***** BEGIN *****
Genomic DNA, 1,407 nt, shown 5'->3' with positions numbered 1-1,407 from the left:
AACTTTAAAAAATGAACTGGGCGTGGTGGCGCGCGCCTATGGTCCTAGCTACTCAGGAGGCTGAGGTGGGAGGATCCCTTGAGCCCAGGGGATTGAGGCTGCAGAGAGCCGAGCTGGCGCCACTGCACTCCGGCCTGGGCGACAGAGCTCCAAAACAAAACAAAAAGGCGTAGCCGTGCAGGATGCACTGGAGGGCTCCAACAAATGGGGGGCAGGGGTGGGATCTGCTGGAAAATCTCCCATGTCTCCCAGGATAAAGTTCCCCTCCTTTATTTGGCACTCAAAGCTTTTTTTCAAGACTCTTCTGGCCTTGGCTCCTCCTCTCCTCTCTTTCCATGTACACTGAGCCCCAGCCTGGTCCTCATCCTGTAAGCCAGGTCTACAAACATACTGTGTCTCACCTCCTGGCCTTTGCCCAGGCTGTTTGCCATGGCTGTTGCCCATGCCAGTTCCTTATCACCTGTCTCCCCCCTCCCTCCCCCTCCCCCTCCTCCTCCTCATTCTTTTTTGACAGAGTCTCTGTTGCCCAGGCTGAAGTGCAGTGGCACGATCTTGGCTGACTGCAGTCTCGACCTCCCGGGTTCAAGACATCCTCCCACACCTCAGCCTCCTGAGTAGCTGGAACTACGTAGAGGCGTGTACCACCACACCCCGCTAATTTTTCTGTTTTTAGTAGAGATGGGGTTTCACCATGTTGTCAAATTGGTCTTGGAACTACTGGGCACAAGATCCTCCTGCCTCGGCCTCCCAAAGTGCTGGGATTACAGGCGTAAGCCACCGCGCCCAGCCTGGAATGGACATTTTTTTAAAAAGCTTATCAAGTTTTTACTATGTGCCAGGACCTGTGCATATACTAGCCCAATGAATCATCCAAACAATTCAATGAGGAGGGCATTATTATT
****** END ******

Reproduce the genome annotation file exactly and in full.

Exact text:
Genomic DNA, 1,407 nt, shown 5'->3' with positions numbered 1-1,407 from the left:
AACTTTAAAAAATGAACTGGGCGTGGTGGCGCGCGCCTATGGTCCTAGCTACTCAGGAGGCTGAGGTGGGAGGATCCCTTGAGCCCAGGGGATTGAGGCTGCAGAGAGCCGAGCTGGCGCCACTGCACTCCGGCCTGGGCGACAGAGCTCCAAAACAAAACAAAAAGGCGTAGCCGTGCAGGATGCACTGGAGGGCTCCAACAAATGGGGGGCAGGGGTGGGATCTGCTGGAAAATCTCCCATGTCTCCCAGGATAAAGTTCCCCTCCTTTATTTGGCACTCAAAGCTTTTTTTCAAGACTCTTCTGGCCTTGGCTCCTCCTCTCCTCTCTTTCCATGTACACTGAGCCCCAGCCTGGTCCTCATCCTGTAAGCCAGGTCTACAAACATACTGTGTCTCACCTCCTGGCCTTTGCCCAGGCTGTTTGCCATGGCTGTTGCCCATGCCAGTTCCTTATCACCTGTCTCCCCCCTCCCTCCCCCTCCCCCTCCTCCTCCTCATTCTTTTTTGACAGAGTCTCTGTTGCCCAGGCTGAAGTGCAGTGGCACGATCTTGGCTGACTGCAGTCTCGACCTCCCGGGTTCAAGACATCCTCCCACACCTCAGCCTCCTGAGTAGCTGGAACTACGTAGAGGCGTGTACCACCACACCCCGCTAATTTTTCTGTTTTTAGTAGAGATGGGGTTTCACCATGTTGTCAAATTGGTCTTGGAACTACTGGGCACAAGATCCTCCTGCCTCGGCCTCCCAAAGTGCTGGGATTACAGGCGTAAGCCACCGCGCCCAGCCTGGAATGGACATTTTTTTAAAAAGCTTATCAAGTTTTTACTATGTGCCAGGACCTGTGCATATACTAGCCCAATGAATCATCCAAACAATTCAATGAGGAGGGCATTATTATT